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Could your new home be storing radioactive gas?


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Residential Conveyancing Solicitor Norwich

Radon is a naturally occurring radioactive gas present in the soil all around the UK, including here in Norfolk. Concentrations vary with the weather conditions, the seasons and location. At low concentrations, the risks to health are incredibly low, however, in higher concentrations it can be dangerous to our health. Exposure to high levels of Radon can leave radioactive deposits on the lungs and has been linked to lung cancer.

Although Radon gas quickly dilutes in the open air once it leaves the ground, when the gas becomes trapped inside buildings, the concentrations can build up to dangerous levels. Properties in areas such as Devon which have higher levels of naturally occurring Radon Gas are at a particularly high risk, as are properties with basements or cellars because of their larger surface area in contact with the soil.

Considering Radon when buying a property

An Environmental Search will be carried out as part of most property transactions. This will reveal a range of information about the local environment, such as flooding in the area, and should contain basic information about the levels of Radon in the area.

Where an Environmental Search result reveals a high risk of dangerous levels of Radon, enquiries can be raised during the property transaction to see if a previous owner has tested the Radon Gas levels at a property. Although information about the risks in an area can be found by searching online or as part of an Environmental Search, a test at the property is the only way to get specific information about the risks at that particular property.

Where no Radon Gas tests have been done previously and you have concerns about the levels of Radon at a property, you can ask the seller to carry this out. A testing kit can be ordered online which is relatively inexpensive and should not cause substantial delays to the Conveyancing process. The test involves placing small plastic detectors at the property for a period of seven to ten days and sending these to a laboratory for testing. This test will give a good indication of the Radon levels at the property. More expensive digital testing units can be installed for more accurate results, however, these test over a period of three months.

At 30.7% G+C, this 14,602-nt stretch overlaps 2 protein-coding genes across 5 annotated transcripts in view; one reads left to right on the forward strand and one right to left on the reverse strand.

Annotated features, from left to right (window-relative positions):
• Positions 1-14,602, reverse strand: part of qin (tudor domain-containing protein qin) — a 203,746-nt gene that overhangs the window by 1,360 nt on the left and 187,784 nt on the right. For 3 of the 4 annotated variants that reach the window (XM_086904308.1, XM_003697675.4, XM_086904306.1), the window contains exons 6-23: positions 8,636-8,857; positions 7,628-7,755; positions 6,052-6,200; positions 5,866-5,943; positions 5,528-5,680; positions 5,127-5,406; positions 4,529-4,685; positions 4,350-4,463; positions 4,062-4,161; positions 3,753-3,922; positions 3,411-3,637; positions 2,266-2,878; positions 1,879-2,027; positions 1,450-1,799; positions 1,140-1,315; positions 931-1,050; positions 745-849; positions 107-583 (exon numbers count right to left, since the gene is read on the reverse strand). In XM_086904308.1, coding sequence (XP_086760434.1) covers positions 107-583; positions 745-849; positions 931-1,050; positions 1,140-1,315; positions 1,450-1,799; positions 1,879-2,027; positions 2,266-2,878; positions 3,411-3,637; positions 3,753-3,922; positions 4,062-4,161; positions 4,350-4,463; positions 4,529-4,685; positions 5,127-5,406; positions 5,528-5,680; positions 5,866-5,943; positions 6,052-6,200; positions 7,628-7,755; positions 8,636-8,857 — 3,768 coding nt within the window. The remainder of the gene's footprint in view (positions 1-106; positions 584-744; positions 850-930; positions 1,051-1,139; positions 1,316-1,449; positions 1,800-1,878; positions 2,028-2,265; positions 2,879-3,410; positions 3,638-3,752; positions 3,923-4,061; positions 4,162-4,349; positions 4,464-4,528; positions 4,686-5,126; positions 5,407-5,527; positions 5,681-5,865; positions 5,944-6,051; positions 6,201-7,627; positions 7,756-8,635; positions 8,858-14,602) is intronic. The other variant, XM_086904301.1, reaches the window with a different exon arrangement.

What to do if a property has high levels of Radon?

If a property is badly affected by Radon, steps can be taken to help reduce the levels at the property and make it safer. It may also be possible to negotiate a reduction in the price of a property if these measures are needed.

If you have any concerns about the risks at the property, you should speak to a specialist contractor; however, Public Health England recommend the following measures where the risks are high.

Positive Pressure Unit

This is a device installed inside the property which pumps air into the property from outside. By pumping more air into the property, the air pressure inside is slightly increased, preventing Radon gas from moving into the property from the ground. The number of these units which will be needed will depend on the nature and size of the property. A simple unit costs around £800.

Retrofit Sump

This is a small area (around the size of a builders bucket) which is cleared under the property. This area will have a lower pressure than the surrounding soil and acts as a sink for the Radon. Radon moves into the sump and is then pumped out into the open air where it will dilute and no longer pose a significant health risk. Again, these systems vary in size and complexity, but a simple system costs around £1,000 to £2,000.

If you are thinking of purchasing a property, or if you have any questions about Radon, please contact our Residential Conveyancing Team on 01603 610911 who will be able to help.

Note: The content of this article is for general information only and does not constitute legal advice. Specific legal advice should be taken in any particular circumstance.